HD-6 paper developergreenspun.com : LUSENET : B&W Photo - Printing & Finishing : One Thread
Many years ago there was the Haloid Corporation, which I think eventually became Xerox. They had a paper developer called HD-6 which was a beautiful low contrast paper developer. I have been trying to locate the formula. Any help would be appreciated.
-- Jim Steele (firstname.lastname@example.org), November 03, 2001
Hi Jim. I've just completed a search of my moldy archives and came up with nothing. I probably have every Defender, Ansco, Edwal, Agfa, and other ancient formula ever published, but no Haloid. Do you know if they published their formulas, or if it was a prepared product? Anyway, if no one else can come up with it, and you really want it, I'd suggest calling or emailing the George Eastman House here in Rochester. Since Haloid was here, odds are that they have some brochures or other info. www.eastman.org Good luck.
-- Conrad Hoffman (email@example.com), November 04, 2001.
I have a Photo Lab Index, 9th edition, 1947, with a section on Haloid. D-1 is an M/Q developer for bromide paper; D-2 is their standard paper developer (M/Q); D-3 is their (M/Q) lith developer; and D-4 is a (M/Q) developer for their Copylight paper. No other developer formulas are given. The quantities of metol and hydroquinone lead me to believe that none will give soft effects.
I also have a Darkroom Handbook and Formulary from the Ziff-Davis Little Technical Library, 1940, which has three Haloid formulas. It lists a "Blue Black Tone Formula", which corresponds to D-2 above. The other two developers don't seem to correspond to anything in the Photo Lab Index, but neither is listed as a soft-working formula. All three are M/Q formulas.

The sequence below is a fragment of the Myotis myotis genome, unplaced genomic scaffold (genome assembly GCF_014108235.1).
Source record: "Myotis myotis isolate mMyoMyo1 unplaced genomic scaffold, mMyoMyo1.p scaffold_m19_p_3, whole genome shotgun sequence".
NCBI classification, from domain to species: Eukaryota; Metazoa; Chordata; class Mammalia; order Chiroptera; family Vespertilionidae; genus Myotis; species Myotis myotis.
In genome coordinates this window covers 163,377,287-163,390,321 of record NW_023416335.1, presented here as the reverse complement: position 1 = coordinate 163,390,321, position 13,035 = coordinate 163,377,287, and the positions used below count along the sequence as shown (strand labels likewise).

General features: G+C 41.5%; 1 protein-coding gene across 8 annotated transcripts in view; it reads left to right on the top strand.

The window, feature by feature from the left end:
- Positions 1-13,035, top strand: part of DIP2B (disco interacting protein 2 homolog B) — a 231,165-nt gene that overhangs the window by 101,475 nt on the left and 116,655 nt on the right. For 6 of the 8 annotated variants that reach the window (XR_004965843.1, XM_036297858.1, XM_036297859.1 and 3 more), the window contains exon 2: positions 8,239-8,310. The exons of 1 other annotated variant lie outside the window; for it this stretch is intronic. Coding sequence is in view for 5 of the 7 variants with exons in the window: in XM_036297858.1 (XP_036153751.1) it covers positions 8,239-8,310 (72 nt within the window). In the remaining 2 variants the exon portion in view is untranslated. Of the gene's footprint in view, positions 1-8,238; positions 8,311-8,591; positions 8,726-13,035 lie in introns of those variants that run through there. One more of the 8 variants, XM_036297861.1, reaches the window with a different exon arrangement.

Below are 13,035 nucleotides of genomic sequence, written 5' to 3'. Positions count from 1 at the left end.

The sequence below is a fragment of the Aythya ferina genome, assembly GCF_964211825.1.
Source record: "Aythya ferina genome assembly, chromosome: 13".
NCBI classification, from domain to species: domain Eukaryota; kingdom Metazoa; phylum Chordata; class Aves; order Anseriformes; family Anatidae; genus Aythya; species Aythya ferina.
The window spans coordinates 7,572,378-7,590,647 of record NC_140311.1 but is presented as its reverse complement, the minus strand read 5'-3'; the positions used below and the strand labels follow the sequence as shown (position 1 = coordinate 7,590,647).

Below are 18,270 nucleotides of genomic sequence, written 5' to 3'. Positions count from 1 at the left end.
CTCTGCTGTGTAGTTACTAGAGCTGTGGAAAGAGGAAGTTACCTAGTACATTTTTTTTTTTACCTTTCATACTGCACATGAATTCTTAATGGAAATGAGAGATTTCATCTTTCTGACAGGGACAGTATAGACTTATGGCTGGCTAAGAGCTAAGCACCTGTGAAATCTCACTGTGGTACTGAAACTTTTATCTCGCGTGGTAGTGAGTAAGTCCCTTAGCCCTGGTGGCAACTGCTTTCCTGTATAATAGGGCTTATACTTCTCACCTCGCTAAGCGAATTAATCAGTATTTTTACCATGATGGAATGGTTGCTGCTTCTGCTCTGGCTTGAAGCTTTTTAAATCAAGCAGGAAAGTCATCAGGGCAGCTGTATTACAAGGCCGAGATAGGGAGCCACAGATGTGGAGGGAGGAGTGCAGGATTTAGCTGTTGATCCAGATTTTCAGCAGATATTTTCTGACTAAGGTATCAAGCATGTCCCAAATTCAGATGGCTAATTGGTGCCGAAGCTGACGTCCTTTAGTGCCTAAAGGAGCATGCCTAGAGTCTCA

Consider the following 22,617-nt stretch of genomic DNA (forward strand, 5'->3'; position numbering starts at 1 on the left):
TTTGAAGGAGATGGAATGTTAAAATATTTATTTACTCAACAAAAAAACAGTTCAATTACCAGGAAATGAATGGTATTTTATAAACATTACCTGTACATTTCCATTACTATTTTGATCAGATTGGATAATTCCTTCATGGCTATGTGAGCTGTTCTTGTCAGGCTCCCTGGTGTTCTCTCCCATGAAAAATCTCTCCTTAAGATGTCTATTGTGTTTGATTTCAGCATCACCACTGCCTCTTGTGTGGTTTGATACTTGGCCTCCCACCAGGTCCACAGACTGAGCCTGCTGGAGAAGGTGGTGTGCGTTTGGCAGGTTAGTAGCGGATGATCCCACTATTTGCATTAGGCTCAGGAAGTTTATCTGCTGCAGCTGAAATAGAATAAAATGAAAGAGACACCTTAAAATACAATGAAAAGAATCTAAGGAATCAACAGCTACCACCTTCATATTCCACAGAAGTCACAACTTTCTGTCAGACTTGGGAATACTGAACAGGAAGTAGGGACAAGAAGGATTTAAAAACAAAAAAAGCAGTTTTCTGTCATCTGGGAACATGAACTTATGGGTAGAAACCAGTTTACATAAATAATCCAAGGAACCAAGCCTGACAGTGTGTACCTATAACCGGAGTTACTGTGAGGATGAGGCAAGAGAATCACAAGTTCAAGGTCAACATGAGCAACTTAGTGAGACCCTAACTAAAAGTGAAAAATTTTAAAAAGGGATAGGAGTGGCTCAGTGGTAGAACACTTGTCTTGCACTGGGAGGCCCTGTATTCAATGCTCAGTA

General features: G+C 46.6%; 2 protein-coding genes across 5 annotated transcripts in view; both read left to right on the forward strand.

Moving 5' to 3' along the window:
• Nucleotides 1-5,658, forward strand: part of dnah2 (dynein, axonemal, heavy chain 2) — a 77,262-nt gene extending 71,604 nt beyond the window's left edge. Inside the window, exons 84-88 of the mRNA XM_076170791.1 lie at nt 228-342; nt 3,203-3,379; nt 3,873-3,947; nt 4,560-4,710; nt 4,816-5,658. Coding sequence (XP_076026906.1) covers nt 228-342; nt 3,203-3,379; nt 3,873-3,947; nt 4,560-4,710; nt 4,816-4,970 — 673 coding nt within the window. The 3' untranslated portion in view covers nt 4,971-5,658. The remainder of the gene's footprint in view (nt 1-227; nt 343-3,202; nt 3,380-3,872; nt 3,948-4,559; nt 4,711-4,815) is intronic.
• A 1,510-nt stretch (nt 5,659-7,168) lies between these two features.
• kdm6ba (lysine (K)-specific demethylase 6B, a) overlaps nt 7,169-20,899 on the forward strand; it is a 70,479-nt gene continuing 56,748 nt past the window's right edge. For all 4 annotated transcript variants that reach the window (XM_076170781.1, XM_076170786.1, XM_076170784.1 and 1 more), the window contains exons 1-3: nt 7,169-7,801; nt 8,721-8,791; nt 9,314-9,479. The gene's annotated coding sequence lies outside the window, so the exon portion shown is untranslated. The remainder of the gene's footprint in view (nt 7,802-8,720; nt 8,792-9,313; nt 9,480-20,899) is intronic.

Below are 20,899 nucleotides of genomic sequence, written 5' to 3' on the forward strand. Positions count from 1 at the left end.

My personal favorite soft-working formula is Ansco 120, which is on the Formulas page of my web site- -it is very similar to Selectol Soft. It can be diluted to obtain even softer effects. I also am aware of an old Gevaert G-253 (M/Q) formula, which is listed as "Developer for Soft Effects." Write me if you are interested in that formula.
-- Ed Buffaloe (firstname.lastname@example.org), November 04, 2001.
I like the Gevaert G-253, it's soft working and gives clean blacks.
Warm water 800 ml Metol 3 g Sod. Sulfite, anh. 20 g Sod. Carbonate, anh 20 g Pot. Bromide 1 g
For warmer tones, add more Potassium Bromide.
Another alternative is the good old Ansco 130 diluted 1+1 or 1+2.
-- Patric (email@example.com), November 04, 2001.
Researching Haloid on the internet turns up a lot of information on Xerox and the evolution of the copy machine, but nothing on Haloid developers. However, I did learn that Haloid was in business in Rochester from 1906, and that they didn't change their name to Haloid- Xerox until 1958. I wonder if the HD-6 developer didn't appear in the early 50's? I've searched my photography library to no avail, but will keep my eyes open.
-- Ed Buffaloe (firstname.lastname@example.org), November 07, 2001.